Les Dennis interview Why Only Fools and Horses is still so popular

Les Dennis, is an English television presenter, actor and comedian best known for hosting Family fortunes which saw Two families play against each other in the big money survey-based gameshow.

TV host Les Dennis, 69 talks about playing Grandad in Only Fools And Horses The Musical, working on Extras with Ricky Gervais and why he keeps going.

You’re playing Grandad in Only Fools And Horses The Musical. Are you excited?

I was so excited to get the job. The three characters, Rodney, Del Boy and Grandad, were like the holy trinity of British comedy and such an important part of our comedy culture. It still not only stands up as a great show because of the comedy but also because of the truth of the characters and the pathos. When Del says, ‘This time next year we’ll be millionaires’, you really feel for them and when that did eventually happen, everybody was in tears.

So you’re a big fan of the television show?

Absolutely. At the time that it was really big in the 1980s, I was recording The Laughter Show with Dustin Gee at the BBC in the studio next to the Fools And Horses studio. We used to say hello in the canteen and Nicholas Lyndhurst and Lennard Pearce actually came in to do a sketch with us as Grandad and Rodney.

Why do you think it remains so popular?

It captures that dysfunctional family we can all relate to and their aspirations. It’s got great comedy but it’s got great heart and that’s what we try to bring to the show as well. People identify with the characters. We all think we know a Del Boy or we’ve got a Grandad in our family.

Do you do any singing?

I do. It’s not like a West End production in the sense that it’s a massive big musical. It’s more a play with songs and they’re really integral to the story. Singing isn’t a worry for me.

I did Hairspray last year and I did my first opera last year too: HMS Pinafore, at the London Coliseum. That was a new thing. It was the comic patter songs I was singing, but even so,I was working with amazing classically trained opera singers.

Ever think about taking it easy?

I’ve just turned 69 and I keep going because I keep getting interesting jobs that make me want to do them. You can’t just go through the motions, you’ve got to really invest and want to do it, especially when you’re doing eight shows a week. When we go into something we’re not up to speed with, we all have a bit of impostor syndrome, but it’s something you fight. Sometimes you have to face your fear and do it anyway.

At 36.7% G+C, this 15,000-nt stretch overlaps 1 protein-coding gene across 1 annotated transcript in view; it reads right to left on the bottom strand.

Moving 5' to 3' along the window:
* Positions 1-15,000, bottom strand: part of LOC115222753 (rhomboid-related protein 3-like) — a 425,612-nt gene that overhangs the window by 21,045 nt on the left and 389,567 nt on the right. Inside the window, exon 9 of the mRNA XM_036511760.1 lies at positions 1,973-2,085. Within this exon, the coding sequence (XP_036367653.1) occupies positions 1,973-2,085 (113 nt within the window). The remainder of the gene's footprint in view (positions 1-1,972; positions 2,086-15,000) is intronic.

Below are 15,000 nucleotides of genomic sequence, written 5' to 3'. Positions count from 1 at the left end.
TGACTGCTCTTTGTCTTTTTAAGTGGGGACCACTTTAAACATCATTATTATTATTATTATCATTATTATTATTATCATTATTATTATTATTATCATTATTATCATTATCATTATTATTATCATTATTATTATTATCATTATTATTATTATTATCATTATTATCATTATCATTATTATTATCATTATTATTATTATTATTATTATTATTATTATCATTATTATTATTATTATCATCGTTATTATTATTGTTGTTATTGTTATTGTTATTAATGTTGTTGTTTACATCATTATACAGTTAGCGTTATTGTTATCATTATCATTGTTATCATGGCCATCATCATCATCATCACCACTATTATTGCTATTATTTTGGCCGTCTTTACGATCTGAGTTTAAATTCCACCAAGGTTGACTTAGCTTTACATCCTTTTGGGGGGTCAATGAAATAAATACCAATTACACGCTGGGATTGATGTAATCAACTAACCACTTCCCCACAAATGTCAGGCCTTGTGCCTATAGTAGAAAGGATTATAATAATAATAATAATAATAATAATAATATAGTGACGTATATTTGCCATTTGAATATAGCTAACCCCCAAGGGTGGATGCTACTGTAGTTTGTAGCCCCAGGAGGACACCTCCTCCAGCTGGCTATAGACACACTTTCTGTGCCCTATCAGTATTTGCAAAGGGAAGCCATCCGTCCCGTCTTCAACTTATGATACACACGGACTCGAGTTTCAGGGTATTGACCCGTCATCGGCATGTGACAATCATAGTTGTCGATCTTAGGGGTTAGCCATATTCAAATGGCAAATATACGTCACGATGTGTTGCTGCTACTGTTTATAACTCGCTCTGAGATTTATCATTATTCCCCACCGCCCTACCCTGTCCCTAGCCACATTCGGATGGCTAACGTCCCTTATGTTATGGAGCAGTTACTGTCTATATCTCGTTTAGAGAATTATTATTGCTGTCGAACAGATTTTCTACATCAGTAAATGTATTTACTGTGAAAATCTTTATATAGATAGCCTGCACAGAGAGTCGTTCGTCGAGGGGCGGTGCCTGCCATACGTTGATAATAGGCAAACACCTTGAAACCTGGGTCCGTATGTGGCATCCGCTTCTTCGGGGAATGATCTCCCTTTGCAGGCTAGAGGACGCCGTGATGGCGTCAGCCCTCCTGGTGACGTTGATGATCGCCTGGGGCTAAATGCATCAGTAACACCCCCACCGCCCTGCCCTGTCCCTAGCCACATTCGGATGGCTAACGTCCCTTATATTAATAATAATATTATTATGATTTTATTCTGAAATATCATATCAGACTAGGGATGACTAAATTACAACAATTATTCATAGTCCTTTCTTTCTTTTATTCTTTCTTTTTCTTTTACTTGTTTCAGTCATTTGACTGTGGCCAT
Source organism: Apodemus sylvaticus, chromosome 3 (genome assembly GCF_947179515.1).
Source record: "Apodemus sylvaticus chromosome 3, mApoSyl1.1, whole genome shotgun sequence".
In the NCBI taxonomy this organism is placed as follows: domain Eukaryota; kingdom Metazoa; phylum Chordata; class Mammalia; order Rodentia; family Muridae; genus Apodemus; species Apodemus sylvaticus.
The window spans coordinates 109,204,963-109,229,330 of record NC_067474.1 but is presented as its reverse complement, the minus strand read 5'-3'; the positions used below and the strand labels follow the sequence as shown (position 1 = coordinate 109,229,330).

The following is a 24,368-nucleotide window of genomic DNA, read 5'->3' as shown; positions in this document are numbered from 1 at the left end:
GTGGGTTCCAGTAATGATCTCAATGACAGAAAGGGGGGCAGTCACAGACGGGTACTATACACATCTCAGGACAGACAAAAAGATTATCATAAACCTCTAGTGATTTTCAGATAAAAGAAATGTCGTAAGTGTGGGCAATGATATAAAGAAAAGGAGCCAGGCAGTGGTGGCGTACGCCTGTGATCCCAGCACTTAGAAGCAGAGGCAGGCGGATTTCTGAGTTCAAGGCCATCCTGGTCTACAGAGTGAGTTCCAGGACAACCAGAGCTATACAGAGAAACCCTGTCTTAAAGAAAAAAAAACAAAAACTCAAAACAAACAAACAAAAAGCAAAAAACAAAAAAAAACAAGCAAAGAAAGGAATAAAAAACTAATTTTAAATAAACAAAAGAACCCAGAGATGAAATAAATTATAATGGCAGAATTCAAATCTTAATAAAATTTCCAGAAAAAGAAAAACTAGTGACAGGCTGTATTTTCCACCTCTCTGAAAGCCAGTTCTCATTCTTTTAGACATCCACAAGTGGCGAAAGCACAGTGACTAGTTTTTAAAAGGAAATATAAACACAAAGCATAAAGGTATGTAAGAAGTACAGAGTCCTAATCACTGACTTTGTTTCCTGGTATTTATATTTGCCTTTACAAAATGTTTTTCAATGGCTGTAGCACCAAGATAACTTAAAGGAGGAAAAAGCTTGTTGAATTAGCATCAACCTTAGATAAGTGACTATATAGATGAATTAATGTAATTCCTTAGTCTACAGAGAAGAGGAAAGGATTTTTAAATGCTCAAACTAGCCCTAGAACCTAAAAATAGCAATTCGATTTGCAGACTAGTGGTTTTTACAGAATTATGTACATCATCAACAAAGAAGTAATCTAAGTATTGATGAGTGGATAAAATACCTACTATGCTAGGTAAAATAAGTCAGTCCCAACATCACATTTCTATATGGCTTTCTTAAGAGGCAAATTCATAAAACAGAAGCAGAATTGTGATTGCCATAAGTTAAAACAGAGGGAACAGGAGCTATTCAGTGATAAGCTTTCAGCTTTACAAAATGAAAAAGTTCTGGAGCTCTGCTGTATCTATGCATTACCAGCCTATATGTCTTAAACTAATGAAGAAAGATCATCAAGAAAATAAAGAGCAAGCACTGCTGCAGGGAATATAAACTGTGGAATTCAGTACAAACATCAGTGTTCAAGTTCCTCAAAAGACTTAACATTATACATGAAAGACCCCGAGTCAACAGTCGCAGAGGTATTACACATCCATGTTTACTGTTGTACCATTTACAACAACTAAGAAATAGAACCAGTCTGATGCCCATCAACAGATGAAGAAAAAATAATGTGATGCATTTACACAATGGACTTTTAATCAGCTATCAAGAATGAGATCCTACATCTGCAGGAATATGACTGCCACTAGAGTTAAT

When are you happiest, on stage or screen?

I love a mix of both. I’ve done a couple of telly things this year that I enjoyed. I unexpectedly hosted Countdown, so that got me back to the game show days and I loved it. I was supposed to be on Dictionary Corner but Colin Murray got Covid and I was asked to sit in the seat and ended up hosting for eight shows. I thought, ‘Wow I’ve missed this’. It was fun.

Do you miss stand-up?

I haven’t done that kind of stuff for 
a long time, although last year I was going to do a retrospective tour about 50 years of being Les Dennis because it was my 50th celebration. I did Opportunity Knocks in 1971. But due to Covid it didn’t happen, so maybe 
I’ll come back to that because I’ve got loads of stories and anecdotes.

What’s been your most pinch-yourself moment?

Certainly Royal Variety Shows. I remember watching those shows when I was a kid, seeing Ken Dodd, Jimmy Tarbuck and all the Liverpool comedians, thinking I want to do that one day. And then when you do get to stand in that line there’s a pinch-yourself moment. Working with Ricky Gervais [on the TV show Extras] was another one, where you’re thinking, ‘Am I really doing this?’.

What would you be doing if you hadn’t been discovered?

I remember thinking to myself when I was starting out doing the clubs, ‘I’ll give myself ’til I’m 30 and if I haven’t done anything, I might do something else’. But I don’t know what I’d have done. I think I’d have carried on being a jobbing comedian, doing the working men’s clubs that don’t really exist any more. So it might have fizzled out for me.

I’ve been very lucky. But I’ve worked very hard to be this lucky. I think I’ve managed to move with the business, otherwise you’ll just not be around anymore.

We hear you’re a big fan of the game Wordle…

I am. I was doing a radio sitcom earlier this year – Kiri Pritchard-McLean’s The Learners – and the other actors were Wordle fans so I thought, ‘Right, I’m going to do it every day’. And I do. Sometimes I wake up and do my Wordle just to get it out the way. It’s good for keeping the brain going.

Is there anything you haven’t done that you’d like to do?

I haven’t done Shakespeare, which I’d love to do. I did a season at the RSC in 2019, doing restoration comedy and tragedy, so I got pretty close.

Dennis stars in Only Fools And Horses The Musical at Theatre Royal Haymarket until January 7, onlyfoolsmusical.com

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